Half a century on from its creation, Dungeons & Dragons (D&D) continues to attract millions of players across demographics.
The tabletop role-playing game truly has cemented its position in an increasingly competitive market, valued at more than US$15 billion (A$23 billion) in 2022.
How is a fantasy game from 1974 still capturing the imagination of so many people?
How to play
Tabletop role-playing games are driven by players’ own imaginations. They are a collaborative form of storytelling where players collectively control the narrative and “play” their characters through their words and actions.
In D&D, each player creates a character (such as a human, elf or dwarf, to name a few examples) with unique qualities. Do you like spells? You can be a wizard. Interested in sabotage? Become a rogue. Enjoy combat? You may be a barbarian at heart.
Guided by a dungeon master, your party narrates a quest-filled campaign filled with sticky situations and perilous encounters.
Players roll dice, including a 20-sided die, to dictate what actions they can take. The numbers they roll decided their successes and failures, whether they’re casting spells, picking locks, or attacking monsters.
There are abundant rules, minutiae and lore. But, at its heart, D&D is simply a collective effort to tell a great story.
A global success
More than 50 million people worldwide are estimated to have played D&D. This is immense reach for a game that emerged in the 1970s as a fantasy spin-off from strategic war gaming, where predominantly male players used miniatures to simulate military operations.
D&D’s increased popularity, over the past decade in particular, has been driven by the success of the game’s current version (the fifth edition, released in 2014), the growth in online gaming culture, as well as increased social acceptance of what have historically been considered “nerdy” or “geeky” interests.
Franchises such as Game of Thrones and Lord of the Rings have also helped bring fantasy narratives into the mainstream.
The current D&D edition hits a sweet spot. It’s complex enough to sustain long-standing players, but approachable enough to draw in new people. Following its 2014 release, celebrities such as Vin Diesel and Joe Mangianello made online appearances playing D&D.
In 2016, Netflix’s Stranger Things introduced the game to a massive new audience, as a portrayal of 1980s suburban nostalgia for carefree creative adventures.
Cultural representations of the game are plentiful, including in the 2023 film Dungeons & Dragons: Honour Among Thieves, 2023 videogame of the year Baldur’s Gate 3, podcasts such as Critical Role, and live-streamed D&D campaigns available on YouTube and Twitch.
But as D&D became mainstream, scrutiny followed. The subculture has its share of controversies, including an element of toxic fandom that expresses hostility towards the game’s evolution and diversifying fan base.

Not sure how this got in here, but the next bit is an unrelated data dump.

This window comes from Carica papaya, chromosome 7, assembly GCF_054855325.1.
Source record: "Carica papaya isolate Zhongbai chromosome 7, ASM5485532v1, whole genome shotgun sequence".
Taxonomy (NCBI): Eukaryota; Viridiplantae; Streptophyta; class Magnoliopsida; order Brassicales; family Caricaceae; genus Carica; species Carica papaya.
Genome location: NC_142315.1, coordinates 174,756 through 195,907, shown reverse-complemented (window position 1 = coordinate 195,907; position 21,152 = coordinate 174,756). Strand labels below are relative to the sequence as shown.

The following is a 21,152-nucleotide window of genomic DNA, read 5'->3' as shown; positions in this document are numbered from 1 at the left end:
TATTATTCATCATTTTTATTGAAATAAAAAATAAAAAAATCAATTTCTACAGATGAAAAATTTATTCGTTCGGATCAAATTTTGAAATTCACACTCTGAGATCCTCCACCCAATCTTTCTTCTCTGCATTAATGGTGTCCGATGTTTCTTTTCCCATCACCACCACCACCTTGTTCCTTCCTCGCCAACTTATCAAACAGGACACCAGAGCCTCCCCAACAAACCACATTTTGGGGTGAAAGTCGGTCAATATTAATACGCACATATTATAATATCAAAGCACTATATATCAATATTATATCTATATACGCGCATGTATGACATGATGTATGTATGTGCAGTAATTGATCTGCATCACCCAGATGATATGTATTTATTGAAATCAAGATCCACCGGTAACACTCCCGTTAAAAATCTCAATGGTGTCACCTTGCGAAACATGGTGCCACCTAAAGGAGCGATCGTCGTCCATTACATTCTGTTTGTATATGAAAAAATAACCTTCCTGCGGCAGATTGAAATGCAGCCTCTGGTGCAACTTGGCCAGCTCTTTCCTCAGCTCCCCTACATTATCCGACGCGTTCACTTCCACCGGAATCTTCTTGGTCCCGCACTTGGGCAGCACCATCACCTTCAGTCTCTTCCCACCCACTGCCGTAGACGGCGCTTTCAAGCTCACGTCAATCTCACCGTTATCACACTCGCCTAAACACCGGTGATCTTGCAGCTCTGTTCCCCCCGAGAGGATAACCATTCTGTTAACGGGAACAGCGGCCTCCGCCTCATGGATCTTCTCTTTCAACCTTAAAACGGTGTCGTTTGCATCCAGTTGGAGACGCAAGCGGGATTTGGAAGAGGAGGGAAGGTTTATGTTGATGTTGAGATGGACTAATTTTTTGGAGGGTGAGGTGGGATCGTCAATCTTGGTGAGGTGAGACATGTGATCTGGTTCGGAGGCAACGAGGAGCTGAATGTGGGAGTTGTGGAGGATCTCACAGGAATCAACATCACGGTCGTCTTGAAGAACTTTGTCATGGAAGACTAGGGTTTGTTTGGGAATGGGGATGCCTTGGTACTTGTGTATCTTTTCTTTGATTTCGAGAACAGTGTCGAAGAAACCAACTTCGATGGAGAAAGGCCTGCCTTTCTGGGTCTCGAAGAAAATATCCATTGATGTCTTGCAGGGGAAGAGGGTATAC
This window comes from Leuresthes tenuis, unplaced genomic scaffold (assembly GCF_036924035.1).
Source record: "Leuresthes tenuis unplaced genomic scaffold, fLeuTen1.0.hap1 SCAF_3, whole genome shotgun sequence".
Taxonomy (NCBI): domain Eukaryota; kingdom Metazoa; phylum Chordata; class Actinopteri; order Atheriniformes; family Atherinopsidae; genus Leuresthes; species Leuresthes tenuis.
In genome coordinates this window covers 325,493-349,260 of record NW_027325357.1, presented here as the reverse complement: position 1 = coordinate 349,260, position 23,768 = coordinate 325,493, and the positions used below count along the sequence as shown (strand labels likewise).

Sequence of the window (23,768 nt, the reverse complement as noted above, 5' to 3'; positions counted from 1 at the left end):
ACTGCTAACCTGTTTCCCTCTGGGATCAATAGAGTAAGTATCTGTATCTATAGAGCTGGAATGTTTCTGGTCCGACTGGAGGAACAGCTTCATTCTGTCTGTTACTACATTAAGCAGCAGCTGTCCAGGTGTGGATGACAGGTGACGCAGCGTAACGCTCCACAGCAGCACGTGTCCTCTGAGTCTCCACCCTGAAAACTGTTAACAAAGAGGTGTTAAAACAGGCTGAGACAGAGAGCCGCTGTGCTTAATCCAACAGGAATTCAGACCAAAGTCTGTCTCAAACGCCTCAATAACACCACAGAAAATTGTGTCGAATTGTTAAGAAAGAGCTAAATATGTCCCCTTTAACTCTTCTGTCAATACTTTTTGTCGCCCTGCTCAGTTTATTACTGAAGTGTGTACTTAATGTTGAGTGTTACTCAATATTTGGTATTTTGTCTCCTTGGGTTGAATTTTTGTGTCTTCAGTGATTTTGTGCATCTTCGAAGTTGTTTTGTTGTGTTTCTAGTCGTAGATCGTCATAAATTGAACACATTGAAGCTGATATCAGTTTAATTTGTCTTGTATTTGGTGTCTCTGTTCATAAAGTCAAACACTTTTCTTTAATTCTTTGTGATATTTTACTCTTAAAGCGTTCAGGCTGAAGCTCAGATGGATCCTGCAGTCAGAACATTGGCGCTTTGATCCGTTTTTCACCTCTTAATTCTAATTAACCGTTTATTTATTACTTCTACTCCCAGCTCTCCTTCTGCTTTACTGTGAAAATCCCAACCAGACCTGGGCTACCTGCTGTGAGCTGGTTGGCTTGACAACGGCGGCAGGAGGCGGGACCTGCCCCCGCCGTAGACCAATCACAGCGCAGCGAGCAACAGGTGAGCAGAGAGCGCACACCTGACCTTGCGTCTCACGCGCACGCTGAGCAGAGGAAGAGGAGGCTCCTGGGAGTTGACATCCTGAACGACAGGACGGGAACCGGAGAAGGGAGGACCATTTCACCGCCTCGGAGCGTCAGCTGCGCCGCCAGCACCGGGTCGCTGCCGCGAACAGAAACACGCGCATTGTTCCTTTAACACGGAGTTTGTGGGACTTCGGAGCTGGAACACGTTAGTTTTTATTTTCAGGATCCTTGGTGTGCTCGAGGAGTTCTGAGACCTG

As with any growing community, some fans have been concerned with gate-keeping. Some players experience bullying and exclusion, while others find themselves in awkward conversations around the table. This has been a recurring concern for women trying D&D for the first time.
On balance, however, the vast majority of people play to have fun, express their creativity and engage with others. The flexible nature of the game means fans have found endless ways to turn their campaigns into something highly personal and treasured.
D&D continues to evolve through the rich contributions of its fan base, for whom it has become an important outlet for creativity and self-expression.
We all need connection
In challenging times, tabletop games provide inexpensive entertainment, escapism and a way to stay connected to friends and family.
One recent Australian study, of community members playing the game over an eight-week period, found playing D&D decreased players’ depression, stress and anxiety, and increased self-esteem. The authors suggest the game could be used as a wellbeing intervention tool or to prevent mental health issues from arising.
This is particularly valuable at a time when social isolation is plaguing communities. Australia’s social cohesion index dropped to its lowest level in 2023. People were concerned about rising household expenses and the state of the economy, with almost half of respondents feeling socially isolated some or all of the time.
During the COVID pandemic, many households in lockdown introduced game nights to entertain themselves. Now, even with restrictions lifted, Australia continues to experience a thriving role-playing and board game movement.
The campaign continues
Around the world, shared public spaces, cafés and pubs offer tabletop gaming spaces to foster community engagement. Public libraries have included spaces for gaming since the 1850s, starting with billiard tables and puzzles, and now including video games.
New social media communities, such as the Latrobe Valley Boardgamers Facebook Group, are frequently popping up for people with shared gaming interests.
In April, the British Library will host a live-streamed event to celebrate D&D’s 50-year legacy – one of many events to be held this year. A new rules update is expected later in the year and is sure to entice fans new and old.
Authors: Lisa M. Given, Professor of Information Sciences & Director, Social Change Enabling Impact Platform, RMIT University